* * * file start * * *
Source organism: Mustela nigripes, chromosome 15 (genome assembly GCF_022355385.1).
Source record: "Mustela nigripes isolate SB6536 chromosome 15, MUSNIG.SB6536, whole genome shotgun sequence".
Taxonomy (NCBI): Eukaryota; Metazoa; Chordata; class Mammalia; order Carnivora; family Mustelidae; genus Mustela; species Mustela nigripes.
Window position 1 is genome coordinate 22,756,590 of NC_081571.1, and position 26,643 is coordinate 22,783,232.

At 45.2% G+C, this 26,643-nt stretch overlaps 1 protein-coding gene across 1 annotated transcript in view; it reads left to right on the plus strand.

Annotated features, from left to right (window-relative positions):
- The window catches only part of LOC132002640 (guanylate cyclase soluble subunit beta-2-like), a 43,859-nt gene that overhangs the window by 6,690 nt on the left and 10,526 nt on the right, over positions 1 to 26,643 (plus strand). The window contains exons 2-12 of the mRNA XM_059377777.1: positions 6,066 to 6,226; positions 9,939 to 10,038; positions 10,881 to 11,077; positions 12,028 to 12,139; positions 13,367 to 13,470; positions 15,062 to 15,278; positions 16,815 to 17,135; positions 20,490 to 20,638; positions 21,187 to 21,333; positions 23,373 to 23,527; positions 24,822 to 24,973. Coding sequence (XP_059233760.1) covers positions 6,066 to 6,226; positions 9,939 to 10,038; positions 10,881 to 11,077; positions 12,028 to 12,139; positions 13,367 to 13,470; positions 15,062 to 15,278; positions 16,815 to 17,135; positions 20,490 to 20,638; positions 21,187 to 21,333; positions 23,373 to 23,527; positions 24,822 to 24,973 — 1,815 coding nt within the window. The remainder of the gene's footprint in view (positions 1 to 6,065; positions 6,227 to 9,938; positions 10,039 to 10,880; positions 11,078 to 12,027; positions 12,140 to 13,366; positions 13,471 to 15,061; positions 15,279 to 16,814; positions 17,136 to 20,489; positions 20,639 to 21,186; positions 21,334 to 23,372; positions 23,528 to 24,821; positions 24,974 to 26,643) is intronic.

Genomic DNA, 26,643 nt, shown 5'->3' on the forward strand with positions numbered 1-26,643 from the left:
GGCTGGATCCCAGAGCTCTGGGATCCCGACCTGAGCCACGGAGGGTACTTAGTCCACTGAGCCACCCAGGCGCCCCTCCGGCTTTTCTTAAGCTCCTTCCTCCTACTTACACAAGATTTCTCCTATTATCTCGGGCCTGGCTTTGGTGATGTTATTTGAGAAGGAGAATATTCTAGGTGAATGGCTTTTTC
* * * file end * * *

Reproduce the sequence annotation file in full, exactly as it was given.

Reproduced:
Source organism: Mustela nigripes, chromosome 15 (genome assembly GCF_022355385.1).
Source record: "Mustela nigripes isolate SB6536 chromosome 15, MUSNIG.SB6536, whole genome shotgun sequence".
Taxonomy (NCBI): Eukaryota; Metazoa; Chordata; class Mammalia; order Carnivora; family Mustelidae; genus Mustela; species Mustela nigripes.
Window position 1 is genome coordinate 22,756,590 of NC_081571.1, and position 26,643 is coordinate 22,783,232.

At 45.2% G+C, this 26,643-nt stretch overlaps 1 protein-coding gene across 1 annotated transcript in view; it reads left to right on the plus strand.

Annotated features, from left to right (window-relative positions):
- The window catches only part of LOC132002640 (guanylate cyclase soluble subunit beta-2-like), a 43,859-nt gene that overhangs the window by 6,690 nt on the left and 10,526 nt on the right, over positions 1 to 26,643 (plus strand). The window contains exons 2-12 of the mRNA XM_059377777.1: positions 6,066 to 6,226; positions 9,939 to 10,038; positions 10,881 to 11,077; positions 12,028 to 12,139; positions 13,367 to 13,470; positions 15,062 to 15,278; positions 16,815 to 17,135; positions 20,490 to 20,638; positions 21,187 to 21,333; positions 23,373 to 23,527; positions 24,822 to 24,973. Coding sequence (XP_059233760.1) covers positions 6,066 to 6,226; positions 9,939 to 10,038; positions 10,881 to 11,077; positions 12,028 to 12,139; positions 13,367 to 13,470; positions 15,062 to 15,278; positions 16,815 to 17,135; positions 20,490 to 20,638; positions 21,187 to 21,333; positions 23,373 to 23,527; positions 24,822 to 24,973 — 1,815 coding nt within the window. The remainder of the gene's footprint in view (positions 1 to 6,065; positions 6,227 to 9,938; positions 10,039 to 10,880; positions 11,078 to 12,027; positions 12,140 to 13,366; positions 13,471 to 15,061; positions 15,279 to 16,814; positions 17,136 to 20,489; positions 20,639 to 21,186; positions 21,334 to 23,372; positions 23,528 to 24,821; positions 24,974 to 26,643) is intronic.

Genomic DNA, 26,643 nt, shown 5'->3' on the forward strand with positions numbered 1-26,643 from the left:
GGCTGGATCCCAGAGCTCTGGGATCCCGACCTGAGCCACGGAGGGTACTTAGTCCACTGAGCCACCCAGGCGCCCCTCCGGCTTTTCTTAAGCTCCTTCCTCCTACTTACACAAGATTTCTCCTATTATCTCGGGCCTGGCTTTGGTGATGTTATTTGAGAAGGAGAATATTCTAGGTGAATGGCTTTTTC